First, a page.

SOLVED Do I remove the battery?


WHL

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I have a laptop running windows 10 pro.
I have set it up as a desktop with a wireless mouse & keyboard.
It is run off the mains at all times.
Should I remove the battery?
 
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Bif

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Not sure by what you mean by "mains" but if you have it plugged in to ac all the time if I'm understanding you correctly, then yes, to removing the battery..
This is how I use my laptop 98% of the time.
 

WHL

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As Wolfie mentioned. charge the battery to full. run it down to around 60%, remove and store it.
I usually refresh the charge after about 5-6 months of storage. The battery is still good after approx 6 years.
 
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Why remove it?? If it runs on pain power the battery is not charging if full. I leave the battery inside just because in case of a power outage or brief power cut the laptop stays on and does not even bother....
My wife's laptop is on main power all the time. I think the battery has been charged maybe three or four times in the last 7 years. Battery test revealed that the battery is still at 95% capacity (the original one).
Mine however have been replaced twice already in the last 10 years but I used to run the laptop on battery often, not anymore.
 
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Bif

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I was under impression that when left on the laptop constantly while being plugged into ac and going through a shut down and boot cycle everyday it's actually trickle draining when off and going through a charge cycle when booted which can kill a battery quicker as there is a limit to their charge cycle..
I may be wrong..
 
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Not from the main battery. The only thing that is powered while the computer is off is the CMOS which is fed either with a large capacitor or a 3V Button cell battery. Even if the main battery supports the off state, the current is so low that is negligible ... its like a 100gal water tank looses a drop of water every day.
 

Bif

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Not from the main battery. The only thing that is powered while the computer is off is the CMOS which is fed either with a large capacitor or a 3V Button cell battery. Even if the main battery supports the off state, the current is so low that is negligible ... its like a 100gal water tank looses a drop of water every day.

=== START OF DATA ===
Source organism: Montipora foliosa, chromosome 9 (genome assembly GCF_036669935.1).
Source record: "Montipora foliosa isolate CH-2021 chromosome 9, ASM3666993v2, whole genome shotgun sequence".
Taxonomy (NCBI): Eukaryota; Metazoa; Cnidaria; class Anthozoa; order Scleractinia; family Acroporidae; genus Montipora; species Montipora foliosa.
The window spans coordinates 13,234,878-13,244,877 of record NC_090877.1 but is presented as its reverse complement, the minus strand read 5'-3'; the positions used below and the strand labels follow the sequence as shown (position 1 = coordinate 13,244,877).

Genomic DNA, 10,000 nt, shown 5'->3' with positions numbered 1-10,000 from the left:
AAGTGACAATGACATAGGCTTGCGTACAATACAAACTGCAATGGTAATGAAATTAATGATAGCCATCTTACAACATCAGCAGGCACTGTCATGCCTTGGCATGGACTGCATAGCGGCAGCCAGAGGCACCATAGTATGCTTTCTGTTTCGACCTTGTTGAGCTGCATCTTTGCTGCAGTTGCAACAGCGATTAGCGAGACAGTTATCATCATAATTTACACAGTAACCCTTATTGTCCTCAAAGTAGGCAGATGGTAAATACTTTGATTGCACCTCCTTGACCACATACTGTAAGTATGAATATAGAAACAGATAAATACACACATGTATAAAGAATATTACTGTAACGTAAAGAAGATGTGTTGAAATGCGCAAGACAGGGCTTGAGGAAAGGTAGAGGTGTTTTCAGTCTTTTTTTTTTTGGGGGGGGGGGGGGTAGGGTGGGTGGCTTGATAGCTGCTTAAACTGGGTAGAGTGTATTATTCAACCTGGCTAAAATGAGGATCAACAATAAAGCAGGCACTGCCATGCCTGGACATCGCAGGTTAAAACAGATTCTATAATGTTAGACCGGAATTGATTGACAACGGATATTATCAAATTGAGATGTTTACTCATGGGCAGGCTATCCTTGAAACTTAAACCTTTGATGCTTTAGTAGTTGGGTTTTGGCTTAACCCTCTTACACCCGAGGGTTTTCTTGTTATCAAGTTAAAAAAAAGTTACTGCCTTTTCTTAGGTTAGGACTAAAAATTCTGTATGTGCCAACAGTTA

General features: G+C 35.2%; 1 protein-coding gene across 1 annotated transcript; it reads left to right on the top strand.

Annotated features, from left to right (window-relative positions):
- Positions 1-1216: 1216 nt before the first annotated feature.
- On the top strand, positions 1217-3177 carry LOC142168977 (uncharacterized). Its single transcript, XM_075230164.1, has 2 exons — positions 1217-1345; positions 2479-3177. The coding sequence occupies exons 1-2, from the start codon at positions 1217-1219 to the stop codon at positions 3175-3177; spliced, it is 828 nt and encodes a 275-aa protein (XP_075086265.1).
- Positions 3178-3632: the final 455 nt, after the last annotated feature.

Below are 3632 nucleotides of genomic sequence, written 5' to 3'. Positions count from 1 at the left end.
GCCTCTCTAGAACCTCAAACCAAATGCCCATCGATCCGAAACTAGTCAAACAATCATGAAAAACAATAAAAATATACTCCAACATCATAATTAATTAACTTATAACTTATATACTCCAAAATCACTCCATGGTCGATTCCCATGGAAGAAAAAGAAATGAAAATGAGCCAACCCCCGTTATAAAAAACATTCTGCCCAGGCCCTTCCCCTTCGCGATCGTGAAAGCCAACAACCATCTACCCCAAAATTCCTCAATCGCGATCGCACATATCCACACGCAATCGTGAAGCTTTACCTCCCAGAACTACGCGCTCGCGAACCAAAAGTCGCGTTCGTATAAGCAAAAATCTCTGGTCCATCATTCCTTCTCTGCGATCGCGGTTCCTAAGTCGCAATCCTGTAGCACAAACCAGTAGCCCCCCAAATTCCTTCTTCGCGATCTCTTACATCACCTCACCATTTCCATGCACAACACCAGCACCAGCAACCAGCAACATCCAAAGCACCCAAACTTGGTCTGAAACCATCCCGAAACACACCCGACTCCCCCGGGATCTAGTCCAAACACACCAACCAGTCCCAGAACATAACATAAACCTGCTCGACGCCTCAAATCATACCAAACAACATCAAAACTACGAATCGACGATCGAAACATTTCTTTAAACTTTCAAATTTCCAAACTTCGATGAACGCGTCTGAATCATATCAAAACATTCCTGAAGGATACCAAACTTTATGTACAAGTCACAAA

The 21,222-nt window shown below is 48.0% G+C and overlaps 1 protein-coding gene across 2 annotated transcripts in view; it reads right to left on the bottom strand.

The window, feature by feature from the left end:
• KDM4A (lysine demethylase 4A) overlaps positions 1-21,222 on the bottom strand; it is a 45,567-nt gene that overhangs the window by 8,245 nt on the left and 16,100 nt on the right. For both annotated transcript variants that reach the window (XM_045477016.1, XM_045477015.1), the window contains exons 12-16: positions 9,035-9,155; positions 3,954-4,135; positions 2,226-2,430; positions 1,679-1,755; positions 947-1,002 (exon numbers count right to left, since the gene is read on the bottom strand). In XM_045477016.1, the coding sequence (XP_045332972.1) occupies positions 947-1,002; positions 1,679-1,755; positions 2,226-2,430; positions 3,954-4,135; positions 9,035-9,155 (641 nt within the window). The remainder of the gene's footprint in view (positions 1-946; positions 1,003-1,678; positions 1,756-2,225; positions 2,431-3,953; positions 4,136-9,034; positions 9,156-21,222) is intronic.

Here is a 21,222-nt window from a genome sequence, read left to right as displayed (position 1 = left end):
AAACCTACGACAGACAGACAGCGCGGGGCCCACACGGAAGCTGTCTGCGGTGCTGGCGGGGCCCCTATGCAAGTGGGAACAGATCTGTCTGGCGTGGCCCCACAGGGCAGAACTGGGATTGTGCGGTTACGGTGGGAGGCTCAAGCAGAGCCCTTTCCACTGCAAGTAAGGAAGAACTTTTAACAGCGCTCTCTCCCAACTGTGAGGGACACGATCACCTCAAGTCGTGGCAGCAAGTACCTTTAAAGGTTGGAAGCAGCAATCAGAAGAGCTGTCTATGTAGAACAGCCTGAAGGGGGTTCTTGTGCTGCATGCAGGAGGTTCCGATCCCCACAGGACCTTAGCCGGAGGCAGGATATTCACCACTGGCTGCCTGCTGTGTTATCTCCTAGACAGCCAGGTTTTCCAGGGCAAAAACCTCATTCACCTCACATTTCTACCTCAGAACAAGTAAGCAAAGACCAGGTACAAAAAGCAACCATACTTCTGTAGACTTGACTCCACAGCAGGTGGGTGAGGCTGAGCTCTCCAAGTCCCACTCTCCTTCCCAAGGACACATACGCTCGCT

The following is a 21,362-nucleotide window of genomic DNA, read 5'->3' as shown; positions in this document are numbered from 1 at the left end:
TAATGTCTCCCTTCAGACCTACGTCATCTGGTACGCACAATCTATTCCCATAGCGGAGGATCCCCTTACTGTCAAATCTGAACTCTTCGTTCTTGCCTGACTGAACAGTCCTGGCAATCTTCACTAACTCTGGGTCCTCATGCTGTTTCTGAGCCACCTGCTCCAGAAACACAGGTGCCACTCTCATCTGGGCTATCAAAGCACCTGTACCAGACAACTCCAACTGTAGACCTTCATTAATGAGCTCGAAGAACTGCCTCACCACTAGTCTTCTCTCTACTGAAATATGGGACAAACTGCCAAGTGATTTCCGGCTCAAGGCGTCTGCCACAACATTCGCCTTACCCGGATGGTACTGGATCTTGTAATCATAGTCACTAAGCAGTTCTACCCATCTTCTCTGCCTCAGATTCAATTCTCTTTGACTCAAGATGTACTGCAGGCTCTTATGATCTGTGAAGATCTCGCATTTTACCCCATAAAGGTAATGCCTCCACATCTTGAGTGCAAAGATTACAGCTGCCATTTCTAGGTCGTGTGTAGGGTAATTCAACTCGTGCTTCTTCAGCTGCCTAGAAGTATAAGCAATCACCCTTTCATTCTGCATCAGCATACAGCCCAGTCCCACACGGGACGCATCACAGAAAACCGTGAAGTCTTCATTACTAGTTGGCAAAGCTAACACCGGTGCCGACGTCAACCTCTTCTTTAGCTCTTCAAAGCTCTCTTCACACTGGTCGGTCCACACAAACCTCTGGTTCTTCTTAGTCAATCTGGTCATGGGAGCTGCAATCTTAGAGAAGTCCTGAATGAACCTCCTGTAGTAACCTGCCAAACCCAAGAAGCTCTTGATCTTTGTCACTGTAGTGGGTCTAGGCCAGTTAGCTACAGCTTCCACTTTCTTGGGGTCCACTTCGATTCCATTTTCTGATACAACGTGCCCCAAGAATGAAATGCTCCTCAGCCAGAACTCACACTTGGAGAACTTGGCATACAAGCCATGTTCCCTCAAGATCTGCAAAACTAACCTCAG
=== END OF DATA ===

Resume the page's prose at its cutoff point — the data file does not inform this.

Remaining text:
Thanks Griz, you've dispelled the myth!..
 
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Maybe I'm old school but I believe laptop batteries et al survive best if they're occasionally worked hard ie fully charge them then run them down, under load, to 20-30%. I'd do that every 6 months.
 
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Maybe I'm old school but I believe laptop batteries et al survive best if they're occasionally worked hard ie fully charge them then run them down, under load, to 20-30%. I'd do that every 6 months.

That is what I used to believe as well, hence the replacement already twice. The last battery I bouoght is now 3 years old and still at 97% capacity and I have it charged only twice so far (running down and recharging)...
 
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Thanks Grizz, I guess battery technology is being tweaked all the time and the new "norm" is not the old "norm", but it's still hard to forget the old maxim "you'll lose it if you don't use it".
 
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Laptop batteries can't take the heat, that's why your owners manual says charge to 60% and store in a cool dry place until required. I'm a firm believer of that after being in industrial electrical maintenance field for 46 years.

This should clear up the grey areas re-batteries.
http://batterycare.net/en/guide.html

FYI Whilst on the battery topic:
I just dumped AVG antivirus off my android phone and downloaded Avira Portable.
I love it, and it also has battery overcharge protection. Most cell phone fires are caused by overheated (charging) batteries.
 
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One thing that your laptops will do is bite onto anything via USB that is still plugged in, I leave my mouse in and it still draws power or at least; I think its the mouse?. :)
 
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WHL

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Laptop batteries can't take the heat, that's why your owners manual says charge to 60% and store in a cool dry place until required. I'm a firm believer of that after being in industrial electrical maintenance field for 46 years.

This should clear up the grey areas re-batteries.
http://batterycare.net/en/guide.html

FYI Whilst on the battery topic:
I just dumped AVG antivirus off my android phone and downloaded Avira Portable.
I love it, and it also has battery overcharge protection. Most cell phone fires are caused by overheated (charging) batteries.
Thanks Norton.
I'll run the battery down to half power then put it in the drawer for safe-keeping.

My phone is like me - old but does the job.
It takes calls and text - but my fingers are all thumbs :(
 

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